How Chipmunks Got Their Stripes
An Old Indian Legend
Long ago when animals could talk, a bear was walking along. Now it has always been said that bears think very highly of themselves. Since they are big and strong, they are certain that they are the most important of the animals.
As this bear went along turning over big logs with his paws to look for food to eat, he felt very sure of himself. "There is nothing I cannot do," said this bear.
"Is that so?" said a small voice. Bear looked down. There was a little chipmunk looking up at Bear from its hole in the ground.
"Yes," Bear said, "that is true indeed." He reached out one huge paw and rolled over a big log. "Look at how easily I can do this. I am the strongest of all the animals. I can do anything. All the other animals fear me."
"Can you stop the sun from rising in the morning?" said the Chipmunk.
Bear thought for a moment. "I have never tried that," he said. "Yes, I am sure I could stop the sun from rising."
"You are sure?" said Chipmunk.
"I am sure," said Bear. "Tomorrow morning the sun will not rise. I, Bear, have said so." Bear sat down facing the east to wait.
Behind him the sun set for the night and still he sat there. The chipmunk went into its hole and curled up in its snug little nest, chuckling about how foolish Bear was. All through the night Bear sat. Finally the first birds started their songs and the east glowed with the light which comes before the sun.
"The sun will not rise today," said Bear. He stared hard at the glowing light. "The sun will not rise today."
However, the sun rose, just as it always had. Bear was very upset, but Chipmunk was delighted. He laughed and laughed. "Sun is stronger than Bear," said the chipmunk, twittering with laughter. Chipmunk was so amused that he came out of his hole and began running around in circles, singing this song:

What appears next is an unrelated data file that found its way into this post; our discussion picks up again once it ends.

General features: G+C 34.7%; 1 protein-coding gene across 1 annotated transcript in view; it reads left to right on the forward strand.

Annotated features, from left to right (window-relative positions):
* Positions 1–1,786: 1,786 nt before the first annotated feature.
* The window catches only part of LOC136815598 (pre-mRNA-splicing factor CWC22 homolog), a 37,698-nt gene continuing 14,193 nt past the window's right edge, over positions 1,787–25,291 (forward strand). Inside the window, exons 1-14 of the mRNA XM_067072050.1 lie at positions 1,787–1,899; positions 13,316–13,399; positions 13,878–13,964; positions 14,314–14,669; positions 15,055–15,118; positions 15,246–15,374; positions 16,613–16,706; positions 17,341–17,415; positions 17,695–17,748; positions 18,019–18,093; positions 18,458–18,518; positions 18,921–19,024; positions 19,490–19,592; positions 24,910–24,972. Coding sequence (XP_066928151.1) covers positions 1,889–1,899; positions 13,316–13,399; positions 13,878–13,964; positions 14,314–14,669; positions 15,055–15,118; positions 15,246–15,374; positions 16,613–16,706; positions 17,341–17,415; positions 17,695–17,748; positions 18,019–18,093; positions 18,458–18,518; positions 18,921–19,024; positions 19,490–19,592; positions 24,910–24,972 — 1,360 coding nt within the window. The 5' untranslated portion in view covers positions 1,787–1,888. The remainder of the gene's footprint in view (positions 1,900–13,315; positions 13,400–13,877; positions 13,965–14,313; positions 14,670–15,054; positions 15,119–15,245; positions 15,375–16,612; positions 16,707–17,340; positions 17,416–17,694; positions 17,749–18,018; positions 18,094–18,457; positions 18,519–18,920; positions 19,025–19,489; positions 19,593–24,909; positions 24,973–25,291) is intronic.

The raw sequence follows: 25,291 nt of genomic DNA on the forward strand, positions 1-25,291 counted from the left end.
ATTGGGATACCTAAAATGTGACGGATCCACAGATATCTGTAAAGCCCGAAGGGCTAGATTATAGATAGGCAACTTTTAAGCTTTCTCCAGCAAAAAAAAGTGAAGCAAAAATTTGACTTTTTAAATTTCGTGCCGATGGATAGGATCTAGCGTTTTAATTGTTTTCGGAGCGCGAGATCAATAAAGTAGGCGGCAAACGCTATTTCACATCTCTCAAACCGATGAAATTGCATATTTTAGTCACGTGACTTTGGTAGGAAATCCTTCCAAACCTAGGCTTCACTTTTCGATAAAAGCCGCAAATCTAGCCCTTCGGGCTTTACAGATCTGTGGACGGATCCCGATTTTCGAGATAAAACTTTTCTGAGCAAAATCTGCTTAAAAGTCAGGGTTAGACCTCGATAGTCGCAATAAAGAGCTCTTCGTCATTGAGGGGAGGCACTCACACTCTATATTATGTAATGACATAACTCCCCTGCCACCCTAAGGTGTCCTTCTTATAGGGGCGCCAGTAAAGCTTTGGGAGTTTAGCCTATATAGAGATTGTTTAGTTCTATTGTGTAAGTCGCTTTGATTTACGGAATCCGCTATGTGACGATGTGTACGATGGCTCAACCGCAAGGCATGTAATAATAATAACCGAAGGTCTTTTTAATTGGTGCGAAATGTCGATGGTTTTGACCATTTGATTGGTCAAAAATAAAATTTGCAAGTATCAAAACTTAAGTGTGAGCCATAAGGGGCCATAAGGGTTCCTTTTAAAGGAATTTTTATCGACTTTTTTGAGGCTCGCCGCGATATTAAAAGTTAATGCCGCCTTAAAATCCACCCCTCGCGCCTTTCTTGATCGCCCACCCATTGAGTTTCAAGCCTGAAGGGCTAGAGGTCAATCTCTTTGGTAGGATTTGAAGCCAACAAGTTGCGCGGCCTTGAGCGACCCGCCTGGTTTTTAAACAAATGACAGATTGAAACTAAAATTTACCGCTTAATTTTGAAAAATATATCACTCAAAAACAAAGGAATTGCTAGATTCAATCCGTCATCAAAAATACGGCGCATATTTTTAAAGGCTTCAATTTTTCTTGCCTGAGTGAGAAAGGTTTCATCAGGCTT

"The sun came up, The sun came up. Bear is angry, But the sun came up." While Bear sat there looking very unhappy, Chipmunk ran around and around, singing and laughing until he was so weak that he rolled over on his back. Then, quicker than the leap of a fish from a stream, Bear shot out one big paw and pinned him to the ground.
"Perhaps I cannot stop the sun from rising," said Bear, "but you will never see another sunrise."
'Oh, Bear," said the chipmunk. "oh, oh, oh, you are the strongest, you are the quickest, you are the best of all of the animals. I was only joking." But Bear did not move his paw.
"Oh, Bear," Chipmunk said, "you are right to kill me, I deserve to die. Just please let me say one last prayer to Creator before you eat me."
"Say your prayer quickly," said Bear. "Your time to walk the Sky Road has come!"
"Oh, Bear," said Chipmunk, "I would like to die. But you are pressing down on me so hard I cannot breathe. I can hardly squeak. I do not have enough breath to say a prayer. If you would just lift your paw a little, just a little bit, then I could breathe. And I could say my last prayer to the Maker of all, to the one who made great, wise, powerful Bear and the foolish, weak, little Chipmunk.
"Bear lifted up his paw. He lifted it just a little bit. That little bit, though, was enough. Chipmunk squirmed free and ran for his hole as quickly as the blinking of an eye. Bear swung his paw at the little chipmunk as it darted away. He was not quick enough to catch him, but the very tips of his long claws scraped along Chipmunk's back leaving three pale scars.
To this day, all chipmunks wear those scars as a reminder to them of what happens when one animal makes fun to another.
Although chipmunks (Tamais striatus) are solitary animals, they have been seen gathering to "sing," or make noise in chorus. They also make a variety of other noises. The name chipmunk comes from the noise "chip, chip, chip" commonly made by these furry animals.
Biologists have not yet determined the meaning of all the chipmunk's many calls. For example, when a chipmunk is startled, it runs quickly along the ground giving a rapid series of loud chips and squeaks. Perhaps this sudden burst of noise startles predators, helping the chipmunk to escape. Also, chipmunks frequently call with a high-pitched "chip" or "chuck" repeated over and over at intervals of one or two seconds. This scolding noise is often made by a chipmunk watching an intruder from a safe vantage point. Some scientists think that it may also be the mating call of the female chipmunk.